© The Financial Times Ltd 2014 FT and 'Financial Times' are trademarks of The Financial Times Ltd.
Last updated: May 5, 2012 12:18 am
So you’re having friends for dinner. You’ve worked out a delicious menu, paying careful attention to the colours and flavours of the dishes. Perhaps you’ve even thought about music and lighting. But did you remember to consider the flavour of your cutlery?
Dr Zoe Laughlin and Professor Mark Miodownik, co-directors of the Institute of Making at University College London, think you should. They and their colleagues have conducted a series of scientific experiments into the way spoons coated in different metals affect the tastes of food. And recently, they held their first spoon-tasting dinner, an event attended by materials scientists, psychologists and culinary luminaries such as Heston Blumenthal and Harold McGee, who had flown over from the US for the occasion.
In a private room at Quilon, the Michelin-starred restaurant in London, guests tried seven courses of delicately spiced southwest Indian food with seven different, freshly polished spoons: copper, gold, silver, tin, zinc, chrome and stainless steel. The base of each spoon was engraved with the periodic table symbol of the element with which it was plated.
Laughlin and Miodownik are materials scientists who wanted to find out how identically-shaped objects such as cubes and bells behaved when they were made from different materials. Curiosity about how the materials might taste grew from this work. “It seemed obvious to do this with something that people felt comfortable putting into their mouths, which is why we ended up with spoons,” says Miodownik.
Laughlin, who is an artist as well as a scientist, designed the spoons and had them electroplated with metals that were – if not exactly edible – at least non-toxic, and essential, in trace quantities, for human health. She and her colleagues ran experiments in which human guinea pigs were blindfolded and given spoons to suck – on their own, and filled with simply-flavoured creams. What they found was that their subjects could distinguish between the flavours of the different spoons, and that the metals affected the perceived bitterness, sweetness and pleasantness of the creams.
After three years of research, they unleashed the spoons on this complex Indian dinner, served with a flight of seven beers. The sight of 15 adults sucking their spoons like babies was an unusual start to a dinner party, but they had surprisingly different flavours. Copper and zinc were bold and assertive, with bitter, metallic tastes; the copper spoons even smelt metallic as they gently oxidised in the air. The silver spoon, despite its beauty, tasted dull in comparison, while the stainless steel had a faintly metallic flavour that is normally overlooked. As Miodownik pointed out, we were not just tasting the spoons but actually eating them, because with each lick we were consuming “perhaps a hundred billion atoms”.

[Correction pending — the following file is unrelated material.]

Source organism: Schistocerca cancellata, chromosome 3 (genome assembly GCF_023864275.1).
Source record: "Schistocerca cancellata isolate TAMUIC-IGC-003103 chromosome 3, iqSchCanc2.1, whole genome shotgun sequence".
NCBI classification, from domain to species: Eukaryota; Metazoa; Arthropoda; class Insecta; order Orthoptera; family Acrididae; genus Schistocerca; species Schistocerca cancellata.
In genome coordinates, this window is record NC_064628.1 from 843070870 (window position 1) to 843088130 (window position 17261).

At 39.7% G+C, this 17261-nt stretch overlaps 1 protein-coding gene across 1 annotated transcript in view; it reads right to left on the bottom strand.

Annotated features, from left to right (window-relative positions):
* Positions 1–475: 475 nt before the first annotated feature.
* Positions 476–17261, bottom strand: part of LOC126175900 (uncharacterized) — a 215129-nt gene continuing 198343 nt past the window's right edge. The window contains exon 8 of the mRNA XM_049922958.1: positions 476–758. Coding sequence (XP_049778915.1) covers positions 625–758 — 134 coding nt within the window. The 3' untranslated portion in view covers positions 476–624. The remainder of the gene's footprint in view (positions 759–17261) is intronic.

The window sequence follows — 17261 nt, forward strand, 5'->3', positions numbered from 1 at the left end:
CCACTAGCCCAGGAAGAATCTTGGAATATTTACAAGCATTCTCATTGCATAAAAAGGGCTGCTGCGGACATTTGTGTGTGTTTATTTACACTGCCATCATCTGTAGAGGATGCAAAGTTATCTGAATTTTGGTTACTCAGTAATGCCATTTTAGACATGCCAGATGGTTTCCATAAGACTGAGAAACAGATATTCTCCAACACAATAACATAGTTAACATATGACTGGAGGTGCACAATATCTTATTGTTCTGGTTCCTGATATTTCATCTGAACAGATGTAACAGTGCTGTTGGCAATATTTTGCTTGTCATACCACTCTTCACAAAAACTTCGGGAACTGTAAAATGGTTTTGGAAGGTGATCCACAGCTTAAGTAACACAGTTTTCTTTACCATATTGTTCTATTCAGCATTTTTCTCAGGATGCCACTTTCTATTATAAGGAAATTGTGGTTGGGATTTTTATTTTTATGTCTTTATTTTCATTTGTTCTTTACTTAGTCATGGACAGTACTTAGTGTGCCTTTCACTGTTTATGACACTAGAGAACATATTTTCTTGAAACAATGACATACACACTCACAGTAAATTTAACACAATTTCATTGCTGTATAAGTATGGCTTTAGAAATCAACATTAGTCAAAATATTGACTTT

When the spoons were tasted with food, there were some surprising revelations. Baked black cod with zinc was as unpleasant as a fingernail scraped down a blackboard, and grapefruit with copper was lip-puckeringly nasty. But both metals struck a lovely, wild chord with a mango relish, their loud, metallic tastes somehow harmonised by its sweet-sour flavour. (“With sour foods, like mango and tamarind, you really are tasting the metal,” says Laughlin, “because the acid strips off a little of the surface.”) Tin turned out to be a popular match for pistachio curry. And Laughlin sang the praises of gold as a spoon for sweet things: “Gold has a smooth, almost creamy quality, and a quality of absence – because it doesn’t taste metallic.”
The idea of a meal as a multi-sensory experience is nothing new; what is recent is the science that’s illuminating the complexity of our perceptions. Professor Charles Spence of the Department of Experimental Psychology at Oxford University, another member of the spoon research group, has shown how playing crunchy, crackly sounds to people eating crisps makes them taste crisper, and that increasing the weight of spoons makes the food they carry taste better, sweeter and more filling.
So, might chefs one day consider the taste of their cutlery as part of the flavour of a dish? Heston Blumenthal has been known to serve edible cutlery made of chocolate dusted with silver. “I can imagine a spoon being part of a dish,” he says. “I’ve been surprised at the range of metal flavours we’ve tasted, and at the way some sit quite well with certain sour notes in food, like the zinc and copper with mango. I’ve always been sensitive to metallic tastes and had thought of the cutlery as interfering with the food; but here, the metallic note can, with some flavours, be more enjoyable than otherwise.”
Although the evening was thought-provoking, I didn’t feel the spoons added much to what was, in itself, a marvellous dinner. The sweet-peppery prawns were perfectly balanced, and did not require an astringent lick of copper, or even a smear of gold. By the end of the second course my tongue was beginning to taste as though it had been electroplated with metal. And even if eating honey ice cream with a golden spoon had an air of magic about it, I’m not sure I’ll be hurrying to plate my own spoons in gold.
Still, Laughlin and Miodownik hope eventually to produce a set of spoons designed, for example, for stirring coffee or eating crème caramel, and accompanied by tasting notes and recipes. “It would be a kind of spoon piano,” says Laughlin, “to play the food and make your own music.”
For more information on the Institute of Making, visit www.instituteofmaking.org.uk
Copyright The Financial Times Limited 2014. You may share using our article tools.
Please don't cut articles from FT.com and redistribute by email or post to the web.